The thesis is simple: Americans are cutting back to save money, so they’re passing on named brands and opting for generics. You’d assume then that makers of this private-label food would make for good investments. But that hasn’t been the case.
Ralcorp Holdings , which Cramer called a buy at $67 and change back on Sept. 19, has dropped 11 points since then. And that’s despite an overall upward trend in private-label sales. For the 52 weeks ending on Nov. 1, private-label sales jumped 10% compared to 3% for name brands. And management at Costco, Kroger, Safeway and Supervalu all attest to the strength of these lower-cost products.
So what’s the problem? Cramer said that, unlike other food-and-beverage names, private-label stocks aren’t associated with safety. They don’t pay dividends, either, and they’re big on M&A. So in a market as tenuous as this one, Wall Street doesn’t want to bank on companies with big debt positions.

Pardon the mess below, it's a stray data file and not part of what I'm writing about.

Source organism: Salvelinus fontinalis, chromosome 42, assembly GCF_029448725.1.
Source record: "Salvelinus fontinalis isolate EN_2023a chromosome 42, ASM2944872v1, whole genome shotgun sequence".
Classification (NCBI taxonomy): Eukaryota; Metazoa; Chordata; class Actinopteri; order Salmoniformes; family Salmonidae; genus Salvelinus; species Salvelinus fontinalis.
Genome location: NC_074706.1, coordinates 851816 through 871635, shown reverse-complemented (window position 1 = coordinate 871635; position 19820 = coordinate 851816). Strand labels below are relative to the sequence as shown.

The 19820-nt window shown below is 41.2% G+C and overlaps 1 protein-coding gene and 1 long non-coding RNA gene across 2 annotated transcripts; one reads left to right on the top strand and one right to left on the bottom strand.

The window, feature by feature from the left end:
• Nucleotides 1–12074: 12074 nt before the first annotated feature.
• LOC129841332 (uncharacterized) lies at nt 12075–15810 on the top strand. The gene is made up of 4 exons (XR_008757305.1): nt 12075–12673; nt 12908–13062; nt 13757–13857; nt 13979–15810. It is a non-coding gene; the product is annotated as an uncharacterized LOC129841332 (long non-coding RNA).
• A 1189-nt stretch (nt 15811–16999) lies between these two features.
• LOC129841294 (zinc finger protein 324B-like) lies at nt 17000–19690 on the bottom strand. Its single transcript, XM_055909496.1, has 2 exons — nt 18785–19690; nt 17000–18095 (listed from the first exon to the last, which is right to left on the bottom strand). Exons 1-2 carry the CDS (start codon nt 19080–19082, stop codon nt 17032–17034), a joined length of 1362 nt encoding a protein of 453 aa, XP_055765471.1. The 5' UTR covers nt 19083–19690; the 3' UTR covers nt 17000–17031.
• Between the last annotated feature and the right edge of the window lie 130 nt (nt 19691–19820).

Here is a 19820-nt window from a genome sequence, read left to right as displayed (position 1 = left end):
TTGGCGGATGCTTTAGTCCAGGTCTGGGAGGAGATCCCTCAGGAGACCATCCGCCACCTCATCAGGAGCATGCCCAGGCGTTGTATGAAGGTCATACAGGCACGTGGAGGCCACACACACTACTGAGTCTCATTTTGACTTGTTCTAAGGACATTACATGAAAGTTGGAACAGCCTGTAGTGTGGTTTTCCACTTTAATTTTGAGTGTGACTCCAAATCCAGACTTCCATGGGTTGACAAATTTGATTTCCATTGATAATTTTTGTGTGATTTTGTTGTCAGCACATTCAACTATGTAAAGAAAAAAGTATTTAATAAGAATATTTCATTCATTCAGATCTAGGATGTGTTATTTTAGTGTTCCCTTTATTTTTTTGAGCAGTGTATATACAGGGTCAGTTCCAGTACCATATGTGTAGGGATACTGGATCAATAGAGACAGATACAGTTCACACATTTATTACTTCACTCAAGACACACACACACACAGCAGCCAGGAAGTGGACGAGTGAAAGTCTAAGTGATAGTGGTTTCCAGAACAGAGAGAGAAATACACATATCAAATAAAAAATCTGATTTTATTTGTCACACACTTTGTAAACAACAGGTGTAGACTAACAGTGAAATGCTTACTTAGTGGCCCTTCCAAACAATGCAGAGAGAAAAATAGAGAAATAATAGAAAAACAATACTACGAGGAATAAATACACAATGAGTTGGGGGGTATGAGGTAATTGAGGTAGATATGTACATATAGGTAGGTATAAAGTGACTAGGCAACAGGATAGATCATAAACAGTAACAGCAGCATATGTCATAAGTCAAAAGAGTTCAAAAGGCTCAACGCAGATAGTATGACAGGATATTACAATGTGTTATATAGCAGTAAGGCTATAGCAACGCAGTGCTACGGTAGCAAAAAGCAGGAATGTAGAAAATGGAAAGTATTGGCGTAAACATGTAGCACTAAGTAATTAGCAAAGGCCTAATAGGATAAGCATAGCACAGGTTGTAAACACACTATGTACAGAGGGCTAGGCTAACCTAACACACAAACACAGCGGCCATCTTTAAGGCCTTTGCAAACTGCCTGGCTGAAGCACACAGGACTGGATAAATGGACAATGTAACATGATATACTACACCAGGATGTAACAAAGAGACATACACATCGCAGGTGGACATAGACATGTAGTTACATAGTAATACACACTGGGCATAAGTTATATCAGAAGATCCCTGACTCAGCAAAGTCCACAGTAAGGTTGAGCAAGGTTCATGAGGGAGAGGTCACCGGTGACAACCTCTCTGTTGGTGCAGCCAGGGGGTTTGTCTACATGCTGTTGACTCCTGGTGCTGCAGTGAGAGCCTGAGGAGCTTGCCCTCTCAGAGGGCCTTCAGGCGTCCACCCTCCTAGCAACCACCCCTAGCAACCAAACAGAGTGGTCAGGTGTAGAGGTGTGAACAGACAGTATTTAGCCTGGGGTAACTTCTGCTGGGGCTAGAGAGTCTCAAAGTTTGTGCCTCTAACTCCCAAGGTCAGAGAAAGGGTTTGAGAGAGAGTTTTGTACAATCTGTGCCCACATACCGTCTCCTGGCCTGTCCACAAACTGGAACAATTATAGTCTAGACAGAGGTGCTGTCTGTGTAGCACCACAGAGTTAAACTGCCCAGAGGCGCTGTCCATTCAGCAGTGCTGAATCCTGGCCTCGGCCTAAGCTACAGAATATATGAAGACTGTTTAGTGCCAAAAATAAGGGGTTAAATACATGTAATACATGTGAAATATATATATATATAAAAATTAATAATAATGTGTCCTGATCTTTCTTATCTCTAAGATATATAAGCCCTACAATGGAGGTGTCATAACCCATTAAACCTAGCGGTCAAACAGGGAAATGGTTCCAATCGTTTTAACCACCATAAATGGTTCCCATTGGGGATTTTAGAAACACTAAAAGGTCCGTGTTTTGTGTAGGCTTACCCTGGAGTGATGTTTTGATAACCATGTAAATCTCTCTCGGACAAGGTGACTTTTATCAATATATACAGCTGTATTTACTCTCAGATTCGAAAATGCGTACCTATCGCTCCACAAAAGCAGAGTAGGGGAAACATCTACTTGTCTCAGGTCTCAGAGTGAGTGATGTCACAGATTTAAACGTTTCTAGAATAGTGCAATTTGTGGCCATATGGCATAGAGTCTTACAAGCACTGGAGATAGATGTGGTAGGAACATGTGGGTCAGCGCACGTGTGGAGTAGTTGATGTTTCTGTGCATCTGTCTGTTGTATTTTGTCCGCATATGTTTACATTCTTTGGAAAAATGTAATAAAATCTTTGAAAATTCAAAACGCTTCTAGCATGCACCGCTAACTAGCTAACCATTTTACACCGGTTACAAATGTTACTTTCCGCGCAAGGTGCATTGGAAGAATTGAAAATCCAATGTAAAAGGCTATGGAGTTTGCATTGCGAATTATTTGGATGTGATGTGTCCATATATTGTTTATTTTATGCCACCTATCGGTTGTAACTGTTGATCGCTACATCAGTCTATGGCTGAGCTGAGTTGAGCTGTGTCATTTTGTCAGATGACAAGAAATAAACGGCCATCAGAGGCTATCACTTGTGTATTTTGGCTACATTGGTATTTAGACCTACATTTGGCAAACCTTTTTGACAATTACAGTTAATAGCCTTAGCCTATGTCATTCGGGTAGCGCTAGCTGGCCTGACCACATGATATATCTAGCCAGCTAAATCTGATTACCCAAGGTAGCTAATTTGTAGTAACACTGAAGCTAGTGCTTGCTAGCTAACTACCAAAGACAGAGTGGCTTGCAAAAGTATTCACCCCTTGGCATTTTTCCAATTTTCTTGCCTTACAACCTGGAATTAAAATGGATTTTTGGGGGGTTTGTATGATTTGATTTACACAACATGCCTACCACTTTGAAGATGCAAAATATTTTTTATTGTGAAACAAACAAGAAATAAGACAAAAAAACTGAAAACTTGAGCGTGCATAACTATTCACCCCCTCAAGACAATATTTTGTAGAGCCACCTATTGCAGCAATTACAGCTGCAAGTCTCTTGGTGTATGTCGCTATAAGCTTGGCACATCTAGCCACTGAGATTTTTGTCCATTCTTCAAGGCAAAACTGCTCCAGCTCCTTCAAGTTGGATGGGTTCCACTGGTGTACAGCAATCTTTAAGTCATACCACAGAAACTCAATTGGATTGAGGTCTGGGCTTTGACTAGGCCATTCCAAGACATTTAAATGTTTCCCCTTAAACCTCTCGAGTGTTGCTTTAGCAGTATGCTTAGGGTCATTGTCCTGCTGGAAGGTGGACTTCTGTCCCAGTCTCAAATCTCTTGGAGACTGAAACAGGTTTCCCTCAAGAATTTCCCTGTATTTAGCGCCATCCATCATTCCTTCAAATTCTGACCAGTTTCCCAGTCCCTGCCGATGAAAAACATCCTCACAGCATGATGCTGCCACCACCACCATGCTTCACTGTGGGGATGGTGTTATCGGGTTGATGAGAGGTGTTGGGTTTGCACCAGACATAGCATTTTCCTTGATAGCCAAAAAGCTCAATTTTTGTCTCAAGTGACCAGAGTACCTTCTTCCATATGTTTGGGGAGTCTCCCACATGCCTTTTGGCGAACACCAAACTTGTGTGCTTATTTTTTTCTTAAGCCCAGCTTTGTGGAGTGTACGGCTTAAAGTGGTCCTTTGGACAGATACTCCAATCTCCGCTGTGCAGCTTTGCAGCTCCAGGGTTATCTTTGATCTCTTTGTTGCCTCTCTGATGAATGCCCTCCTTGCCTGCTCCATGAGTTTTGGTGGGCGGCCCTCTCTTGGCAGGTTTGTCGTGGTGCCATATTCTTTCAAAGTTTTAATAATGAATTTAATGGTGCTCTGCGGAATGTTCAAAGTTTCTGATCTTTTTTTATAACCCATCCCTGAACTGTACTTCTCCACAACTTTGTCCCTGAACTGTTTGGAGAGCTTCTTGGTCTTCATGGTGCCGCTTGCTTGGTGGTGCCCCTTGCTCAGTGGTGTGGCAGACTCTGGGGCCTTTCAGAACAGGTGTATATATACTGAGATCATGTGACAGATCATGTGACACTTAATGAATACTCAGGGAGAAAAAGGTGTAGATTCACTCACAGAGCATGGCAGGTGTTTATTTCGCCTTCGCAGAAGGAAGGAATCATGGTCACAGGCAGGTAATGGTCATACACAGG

But Cramer said that investors will come around once they realize how much growth is in private labels. And with the downside already priced into these stocks, it seems like there’s less risk than people think – and more chance for profit.
Cramer is sticking with Ralcorp as his pick for the sector. Ralcorp has its hands in private labels, but is moving into name brands as well with its recent purchase of Kraft’s Post cereals. This gives the company a chance to make money as consumers trade down, but also as lower gas prices free up cash for favorite foods.
But don’t count out TreeHouse Foods, either. While THS carries more debt, Cramer said he was withholding judgment on the stock until he interviewed CEO Sam Reed. Click here for that video.
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